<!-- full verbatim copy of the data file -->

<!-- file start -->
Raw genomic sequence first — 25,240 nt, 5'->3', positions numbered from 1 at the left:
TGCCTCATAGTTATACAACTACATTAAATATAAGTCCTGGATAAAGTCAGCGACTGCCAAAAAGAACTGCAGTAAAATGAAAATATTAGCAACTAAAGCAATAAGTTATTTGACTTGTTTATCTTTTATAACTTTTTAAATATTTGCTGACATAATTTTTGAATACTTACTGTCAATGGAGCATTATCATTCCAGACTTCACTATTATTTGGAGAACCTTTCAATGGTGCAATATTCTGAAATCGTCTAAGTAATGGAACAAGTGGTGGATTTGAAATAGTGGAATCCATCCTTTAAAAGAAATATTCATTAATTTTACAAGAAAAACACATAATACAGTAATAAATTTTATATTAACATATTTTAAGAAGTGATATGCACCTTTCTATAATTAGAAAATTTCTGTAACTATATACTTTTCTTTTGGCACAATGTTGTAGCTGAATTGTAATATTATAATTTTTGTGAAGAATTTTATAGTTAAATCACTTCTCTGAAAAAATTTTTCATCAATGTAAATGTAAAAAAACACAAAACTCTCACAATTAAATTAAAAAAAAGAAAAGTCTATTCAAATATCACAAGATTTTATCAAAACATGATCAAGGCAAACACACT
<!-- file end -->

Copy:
Raw genomic sequence first — 25,240 nt, 5'->3', positions numbered from 1 at the left:
TGCCTCATAGTTATACAACTACATTAAATATAAGTCCTGGATAAAGTCAGCGACTGCCAAAAAGAACTGCAGTAAAATGAAAATATTAGCAACTAAAGCAATAAGTTATTTGACTTGTTTATCTTTTATAACTTTTTAAATATTTGCTGACATAATTTTTGAATACTTACTGTCAATGGAGCATTATCATTCCAGACTTCACTATTATTTGGAGAACCTTTCAATGGTGCAATATTCTGAAATCGTCTAAGTAATGGAACAAGTGGTGGATTTGAAATAGTGGAATCCATCCTTTAAAAGAAATATTCATTAATTTTACAAGAAAAACACATAATACAGTAATAAATTTTATATTAACATATTTTAAGAAGTGATATGCACCTTTCTATAATTAGAAAATTTCTGTAACTATATACTTTTCTTTTGGCACAATGTTGTAGCTGAATTGTAATATTATAATTTTTGTGAAGAATTTTATAGTTAAATCACTTCTCTGAAAAAATTTTTCATCAATGTAAATGTAAAAAAACACAAAACTCTCACAATTAAATTAAAAAAAAGAAAAGTCTATTCAAATATCACAAGATTTTATCAAAACATGATCAAGGCAAACACACT